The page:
What Does It Mean to Be Introspective?
An introspective person is someone who regularly looks inward to try to understand their mind, thoughts, feelings, and inner workings. They might engage in meditation or other contemplative practices. Or, they might just pause to self-reflect when something is bothering them, when they handled a situation poorly, or when they are just curious to learn more about themselves. "What was really going on?" they might ask themselves.
We probably all do this to varying degrees. Deeper or more frequent introspection can help us gain clarity that helps us move forward and live our lives more effectively. So being introspective is generally thought of as a good thing.
Video: Why Introspection Matters
What Is the Goal of Introspection?
When we are introspective, we can become aware of things we weren't previously aware of. We might discover thoughts or feelings, or we might form beliefs or judgments based on the information we learn. All of this information can be useful for understanding ourselves and improving our well-being.
How to Be Introspective
Scientists suggest that many states are accessible to us through introspection. These states include attitudes, beliefs, desires, evaluations, intentions, emotions, and sensory experiences (Schwitzgebel, 2012). On the other hand, it's thought that our personality traits are not available to us through introspection, largely because we often have a difficult time knowing precisely what our character traits are. I might argue that introspection need not result in a right answer—our beliefs about our personality traits are useful information too—but I won't digress here.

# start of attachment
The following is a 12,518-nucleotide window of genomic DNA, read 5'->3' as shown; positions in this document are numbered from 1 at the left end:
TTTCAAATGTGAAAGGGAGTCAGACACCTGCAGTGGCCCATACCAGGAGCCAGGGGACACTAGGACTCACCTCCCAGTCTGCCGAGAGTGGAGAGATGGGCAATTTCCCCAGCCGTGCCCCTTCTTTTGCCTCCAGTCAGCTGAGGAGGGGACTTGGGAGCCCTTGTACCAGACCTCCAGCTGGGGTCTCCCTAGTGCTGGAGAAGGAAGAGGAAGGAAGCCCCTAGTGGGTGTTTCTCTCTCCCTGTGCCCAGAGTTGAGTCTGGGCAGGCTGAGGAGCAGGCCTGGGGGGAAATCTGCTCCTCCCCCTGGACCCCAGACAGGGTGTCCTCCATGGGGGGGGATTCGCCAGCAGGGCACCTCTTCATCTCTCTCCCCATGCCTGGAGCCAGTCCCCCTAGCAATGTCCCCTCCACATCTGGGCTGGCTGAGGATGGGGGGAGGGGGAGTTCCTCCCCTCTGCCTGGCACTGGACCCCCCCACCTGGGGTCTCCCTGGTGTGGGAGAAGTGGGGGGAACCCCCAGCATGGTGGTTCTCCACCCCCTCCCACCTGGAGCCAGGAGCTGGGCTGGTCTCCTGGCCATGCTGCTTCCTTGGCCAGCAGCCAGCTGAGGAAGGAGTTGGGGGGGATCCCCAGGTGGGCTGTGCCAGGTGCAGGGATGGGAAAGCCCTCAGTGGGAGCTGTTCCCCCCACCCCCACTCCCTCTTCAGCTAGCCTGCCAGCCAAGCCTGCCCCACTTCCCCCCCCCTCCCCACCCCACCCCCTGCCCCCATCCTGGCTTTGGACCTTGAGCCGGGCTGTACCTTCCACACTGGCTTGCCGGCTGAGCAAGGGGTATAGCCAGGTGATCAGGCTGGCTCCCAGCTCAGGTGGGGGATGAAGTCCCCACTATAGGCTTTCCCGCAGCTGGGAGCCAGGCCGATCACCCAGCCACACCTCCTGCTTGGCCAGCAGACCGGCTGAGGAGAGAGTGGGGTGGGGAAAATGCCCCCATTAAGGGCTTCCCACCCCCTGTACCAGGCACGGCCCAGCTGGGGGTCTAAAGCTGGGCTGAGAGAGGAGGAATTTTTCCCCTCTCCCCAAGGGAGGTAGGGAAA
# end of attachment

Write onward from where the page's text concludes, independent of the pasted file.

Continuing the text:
Given we all experience these states, introspection is a tool that is available to all of us. With practice and effort, we can improve our ability to introspect, better understand ourselves, and use this knowledge to create the life we desire. So how does one gain (or improve) their ability to look inward?
The first thing we might consider is what information exists in conscious awareness, what information could be brought to conscious awareness, and what information remains out of our consciousness (in the unconscious). To improve introspection, we have to find ways to make information more accessible, that is, to bring it toward consciousness (Vermersch, 1999). So let's talk about methods to do that.
Method of Introspection: Self-Monitoring
One theory of introspection is that it is self-monitoring—it is a simple scanning process that involves simply noticing what's going on in our minds (Schwitzgebel, 2012). If this is true, it would require relatively little effort and would likely be aided by psychological tools like mindful meditation.